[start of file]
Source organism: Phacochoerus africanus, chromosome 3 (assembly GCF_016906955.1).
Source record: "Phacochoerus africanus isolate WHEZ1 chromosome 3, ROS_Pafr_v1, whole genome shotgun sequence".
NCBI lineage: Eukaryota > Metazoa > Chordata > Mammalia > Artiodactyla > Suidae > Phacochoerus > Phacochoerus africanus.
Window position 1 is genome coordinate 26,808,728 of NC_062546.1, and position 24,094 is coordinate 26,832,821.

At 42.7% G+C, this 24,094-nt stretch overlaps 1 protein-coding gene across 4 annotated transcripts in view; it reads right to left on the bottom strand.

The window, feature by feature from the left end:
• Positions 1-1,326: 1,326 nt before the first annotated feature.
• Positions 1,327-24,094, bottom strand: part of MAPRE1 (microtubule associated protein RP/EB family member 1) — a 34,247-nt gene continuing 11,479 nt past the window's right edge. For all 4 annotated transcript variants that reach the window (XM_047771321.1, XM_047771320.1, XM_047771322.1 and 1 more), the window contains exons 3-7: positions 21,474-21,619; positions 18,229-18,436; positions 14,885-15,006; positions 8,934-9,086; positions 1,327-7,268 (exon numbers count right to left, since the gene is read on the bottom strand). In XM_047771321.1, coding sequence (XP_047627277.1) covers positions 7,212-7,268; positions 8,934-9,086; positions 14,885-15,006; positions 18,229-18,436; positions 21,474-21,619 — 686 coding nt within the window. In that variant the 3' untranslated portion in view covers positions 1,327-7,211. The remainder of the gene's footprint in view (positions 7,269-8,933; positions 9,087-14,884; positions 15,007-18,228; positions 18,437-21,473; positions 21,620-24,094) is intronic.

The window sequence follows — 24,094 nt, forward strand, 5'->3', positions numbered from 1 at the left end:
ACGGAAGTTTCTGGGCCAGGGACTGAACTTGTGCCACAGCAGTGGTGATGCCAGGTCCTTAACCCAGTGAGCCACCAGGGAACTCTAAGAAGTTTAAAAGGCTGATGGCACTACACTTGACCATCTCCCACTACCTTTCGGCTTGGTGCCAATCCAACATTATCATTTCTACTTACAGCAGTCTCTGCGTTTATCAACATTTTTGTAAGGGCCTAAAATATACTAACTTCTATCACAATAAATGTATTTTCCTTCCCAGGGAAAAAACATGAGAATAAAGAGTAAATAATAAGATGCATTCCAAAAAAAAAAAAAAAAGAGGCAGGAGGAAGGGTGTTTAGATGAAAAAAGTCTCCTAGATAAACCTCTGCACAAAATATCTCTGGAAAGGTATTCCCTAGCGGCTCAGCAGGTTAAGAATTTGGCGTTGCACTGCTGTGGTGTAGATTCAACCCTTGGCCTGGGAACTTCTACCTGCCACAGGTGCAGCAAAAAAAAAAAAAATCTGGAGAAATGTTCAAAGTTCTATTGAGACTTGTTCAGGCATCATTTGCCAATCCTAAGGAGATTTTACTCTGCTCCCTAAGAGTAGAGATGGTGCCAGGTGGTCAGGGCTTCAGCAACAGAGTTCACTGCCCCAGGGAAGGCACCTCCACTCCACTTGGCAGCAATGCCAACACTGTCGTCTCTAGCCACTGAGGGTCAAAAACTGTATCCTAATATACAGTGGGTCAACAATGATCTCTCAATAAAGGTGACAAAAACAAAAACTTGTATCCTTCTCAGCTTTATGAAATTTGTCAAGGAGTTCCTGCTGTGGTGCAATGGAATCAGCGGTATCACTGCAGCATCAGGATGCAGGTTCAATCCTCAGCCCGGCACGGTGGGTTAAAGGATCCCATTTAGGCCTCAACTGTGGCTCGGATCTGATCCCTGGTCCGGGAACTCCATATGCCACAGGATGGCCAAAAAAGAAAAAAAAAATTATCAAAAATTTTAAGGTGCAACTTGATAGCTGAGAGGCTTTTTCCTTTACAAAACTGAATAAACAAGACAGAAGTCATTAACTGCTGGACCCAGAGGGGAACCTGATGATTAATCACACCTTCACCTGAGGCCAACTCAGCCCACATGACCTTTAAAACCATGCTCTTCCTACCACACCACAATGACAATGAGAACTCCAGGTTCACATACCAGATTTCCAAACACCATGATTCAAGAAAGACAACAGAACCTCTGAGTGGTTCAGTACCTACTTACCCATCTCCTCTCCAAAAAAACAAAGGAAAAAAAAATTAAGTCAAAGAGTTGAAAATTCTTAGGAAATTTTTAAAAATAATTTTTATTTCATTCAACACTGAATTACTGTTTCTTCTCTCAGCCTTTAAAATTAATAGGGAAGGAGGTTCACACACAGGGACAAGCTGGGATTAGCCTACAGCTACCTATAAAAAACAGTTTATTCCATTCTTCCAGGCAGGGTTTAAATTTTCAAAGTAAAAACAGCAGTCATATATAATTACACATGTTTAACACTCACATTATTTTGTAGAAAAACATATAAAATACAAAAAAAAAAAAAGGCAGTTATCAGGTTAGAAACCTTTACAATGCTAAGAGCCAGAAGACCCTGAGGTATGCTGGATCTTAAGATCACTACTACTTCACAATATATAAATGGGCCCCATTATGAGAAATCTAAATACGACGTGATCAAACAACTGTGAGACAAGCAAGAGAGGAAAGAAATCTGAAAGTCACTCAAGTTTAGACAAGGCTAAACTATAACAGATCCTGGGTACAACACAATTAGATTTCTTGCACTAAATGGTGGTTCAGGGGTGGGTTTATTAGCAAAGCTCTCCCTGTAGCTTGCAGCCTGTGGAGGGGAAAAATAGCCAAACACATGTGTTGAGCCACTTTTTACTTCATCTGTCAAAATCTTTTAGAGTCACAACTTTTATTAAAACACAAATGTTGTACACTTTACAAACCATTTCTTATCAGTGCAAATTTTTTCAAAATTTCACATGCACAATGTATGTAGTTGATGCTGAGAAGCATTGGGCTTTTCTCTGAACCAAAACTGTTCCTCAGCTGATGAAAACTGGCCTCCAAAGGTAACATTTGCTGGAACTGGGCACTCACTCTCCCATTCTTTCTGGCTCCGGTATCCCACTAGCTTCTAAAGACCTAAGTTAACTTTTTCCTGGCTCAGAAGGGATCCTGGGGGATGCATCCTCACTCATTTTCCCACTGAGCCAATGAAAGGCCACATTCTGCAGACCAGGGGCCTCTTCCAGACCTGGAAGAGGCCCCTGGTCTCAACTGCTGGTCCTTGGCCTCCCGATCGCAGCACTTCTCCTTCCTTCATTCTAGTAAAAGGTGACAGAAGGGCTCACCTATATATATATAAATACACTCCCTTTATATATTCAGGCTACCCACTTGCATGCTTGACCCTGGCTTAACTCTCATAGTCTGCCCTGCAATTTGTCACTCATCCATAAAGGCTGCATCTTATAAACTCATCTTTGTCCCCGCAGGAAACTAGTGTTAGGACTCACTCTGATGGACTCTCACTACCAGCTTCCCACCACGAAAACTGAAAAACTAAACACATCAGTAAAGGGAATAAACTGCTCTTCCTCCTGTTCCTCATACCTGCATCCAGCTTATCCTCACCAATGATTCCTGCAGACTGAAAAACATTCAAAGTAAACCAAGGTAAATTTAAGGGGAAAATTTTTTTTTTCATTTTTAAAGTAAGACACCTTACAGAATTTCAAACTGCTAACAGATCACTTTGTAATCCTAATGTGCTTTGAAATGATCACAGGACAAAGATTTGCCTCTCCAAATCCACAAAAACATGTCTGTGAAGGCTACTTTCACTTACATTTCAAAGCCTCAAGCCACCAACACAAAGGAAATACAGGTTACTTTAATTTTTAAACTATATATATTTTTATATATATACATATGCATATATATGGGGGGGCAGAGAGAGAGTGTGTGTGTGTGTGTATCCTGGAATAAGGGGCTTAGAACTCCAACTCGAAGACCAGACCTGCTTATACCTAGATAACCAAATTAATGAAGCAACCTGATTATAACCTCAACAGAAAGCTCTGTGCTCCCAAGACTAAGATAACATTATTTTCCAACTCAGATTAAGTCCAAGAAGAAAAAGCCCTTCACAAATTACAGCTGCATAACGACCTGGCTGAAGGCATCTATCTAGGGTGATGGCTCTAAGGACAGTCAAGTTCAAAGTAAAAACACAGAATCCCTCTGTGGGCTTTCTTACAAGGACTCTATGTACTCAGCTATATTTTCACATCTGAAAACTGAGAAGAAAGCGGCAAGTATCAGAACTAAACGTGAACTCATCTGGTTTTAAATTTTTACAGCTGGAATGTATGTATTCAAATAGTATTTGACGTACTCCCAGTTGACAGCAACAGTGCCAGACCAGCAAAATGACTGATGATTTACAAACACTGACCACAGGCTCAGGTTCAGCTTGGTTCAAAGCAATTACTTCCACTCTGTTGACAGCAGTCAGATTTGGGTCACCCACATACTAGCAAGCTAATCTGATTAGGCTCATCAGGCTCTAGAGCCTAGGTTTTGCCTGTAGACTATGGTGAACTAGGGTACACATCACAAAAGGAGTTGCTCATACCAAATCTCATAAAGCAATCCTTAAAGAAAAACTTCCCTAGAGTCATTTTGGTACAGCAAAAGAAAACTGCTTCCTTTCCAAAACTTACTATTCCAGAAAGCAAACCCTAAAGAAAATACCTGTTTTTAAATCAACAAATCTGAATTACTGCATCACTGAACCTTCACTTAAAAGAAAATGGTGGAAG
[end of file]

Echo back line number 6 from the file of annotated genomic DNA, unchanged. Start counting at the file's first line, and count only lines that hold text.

The window, feature by feature from the left end: